On January 26, Newcastle Emlyn’s Coopers Arms will be the venue where Yvonne Lloyd’s shoulder length hair will hit the deck, as it is shaved off by hairdresser Pamela Atterbury. Mayor of Newcastle Emlyn Cefin Evans will make the first cut, in an evening that will include a buffet, raffle and live music from local band Back Tracks.

Yvonne, a waitress at Ty Croeso Delicatessen, said: “My son Tristan, now 25, developed Type 1 diabetes when he was at university. However well managed, it is a life-changing condition which you can never forget.

“He was diagnosed after an emergency admission to hospital with diabetic ketoacidosis, a potentially life-threatening condition caused by extremely high blood sugar. It can be fatal if not treated immediately. He was in hospital for four days and now relies on four insulin injections a day.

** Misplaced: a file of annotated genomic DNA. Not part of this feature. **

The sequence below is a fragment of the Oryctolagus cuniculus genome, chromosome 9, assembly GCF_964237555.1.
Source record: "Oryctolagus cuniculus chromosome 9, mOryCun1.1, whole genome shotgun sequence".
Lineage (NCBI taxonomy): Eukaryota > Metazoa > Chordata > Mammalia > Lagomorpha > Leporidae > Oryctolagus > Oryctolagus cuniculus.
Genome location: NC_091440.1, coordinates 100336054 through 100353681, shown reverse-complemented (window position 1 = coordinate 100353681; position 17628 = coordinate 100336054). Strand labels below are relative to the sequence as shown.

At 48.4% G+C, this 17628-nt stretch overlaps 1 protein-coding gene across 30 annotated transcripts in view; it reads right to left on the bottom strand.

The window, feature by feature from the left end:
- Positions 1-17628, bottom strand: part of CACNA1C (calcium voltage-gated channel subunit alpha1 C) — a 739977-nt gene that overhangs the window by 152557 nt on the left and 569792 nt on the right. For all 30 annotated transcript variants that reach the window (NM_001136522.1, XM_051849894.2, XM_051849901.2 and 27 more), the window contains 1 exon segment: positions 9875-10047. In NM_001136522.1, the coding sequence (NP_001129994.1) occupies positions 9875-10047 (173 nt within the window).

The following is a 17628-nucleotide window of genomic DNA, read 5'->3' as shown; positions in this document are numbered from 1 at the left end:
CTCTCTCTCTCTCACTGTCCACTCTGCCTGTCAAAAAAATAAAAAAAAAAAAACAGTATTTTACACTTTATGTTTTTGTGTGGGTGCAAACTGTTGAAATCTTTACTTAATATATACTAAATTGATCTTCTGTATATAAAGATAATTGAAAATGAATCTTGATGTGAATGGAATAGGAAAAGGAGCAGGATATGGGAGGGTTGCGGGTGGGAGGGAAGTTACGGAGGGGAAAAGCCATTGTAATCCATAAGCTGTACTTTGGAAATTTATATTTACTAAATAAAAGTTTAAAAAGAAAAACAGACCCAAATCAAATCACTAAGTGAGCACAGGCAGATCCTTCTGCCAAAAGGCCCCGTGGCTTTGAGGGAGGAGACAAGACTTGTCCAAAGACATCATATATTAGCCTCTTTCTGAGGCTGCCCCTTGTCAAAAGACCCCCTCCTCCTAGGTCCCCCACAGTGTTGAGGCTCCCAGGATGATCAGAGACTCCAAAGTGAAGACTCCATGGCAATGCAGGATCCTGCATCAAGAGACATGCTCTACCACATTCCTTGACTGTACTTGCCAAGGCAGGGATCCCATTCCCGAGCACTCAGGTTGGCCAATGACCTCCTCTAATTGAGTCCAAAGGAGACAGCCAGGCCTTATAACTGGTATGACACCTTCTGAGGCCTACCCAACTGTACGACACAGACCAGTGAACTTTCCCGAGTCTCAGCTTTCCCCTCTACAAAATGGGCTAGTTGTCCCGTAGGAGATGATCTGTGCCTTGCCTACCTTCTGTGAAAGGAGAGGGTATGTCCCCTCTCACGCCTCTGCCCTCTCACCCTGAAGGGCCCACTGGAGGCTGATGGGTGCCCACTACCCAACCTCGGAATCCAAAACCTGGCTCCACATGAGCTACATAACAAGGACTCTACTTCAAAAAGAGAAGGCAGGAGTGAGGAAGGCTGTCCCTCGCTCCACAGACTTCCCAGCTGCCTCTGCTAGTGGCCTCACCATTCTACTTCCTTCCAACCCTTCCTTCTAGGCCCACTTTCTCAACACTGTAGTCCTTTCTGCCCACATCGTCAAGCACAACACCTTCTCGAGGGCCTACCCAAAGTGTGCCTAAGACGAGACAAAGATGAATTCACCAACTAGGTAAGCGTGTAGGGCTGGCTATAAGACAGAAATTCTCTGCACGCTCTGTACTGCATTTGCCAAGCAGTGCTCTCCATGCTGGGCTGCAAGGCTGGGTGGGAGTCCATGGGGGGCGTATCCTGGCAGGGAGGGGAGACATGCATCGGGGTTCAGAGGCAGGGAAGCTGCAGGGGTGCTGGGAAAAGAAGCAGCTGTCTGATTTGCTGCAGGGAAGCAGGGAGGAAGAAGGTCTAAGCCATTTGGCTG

“I’m having my head shaved, not just to raise money, but also to educate people. There are a lot of myths about diabetes and how it can affect your life.”

The hair cut will start at 8.30pm on Saturday January 26 at the Coopers Arms, Station Road, Newcastle Emlyn. Entry costs £5 and doors open at 7.00 pm. All are welcome.

You can support Yvonne by signing one of the sponsor forms at the Coopers Arms and Ty Croeso, or online at: https://www.justgiving.com/fundraising/yvonne-lloyd2

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Next stage of works to clear Cwmduad landslide

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PHASE two of the works to stabilise a landslide in Cwmduad has begun following the recovery of a lorry from the river below.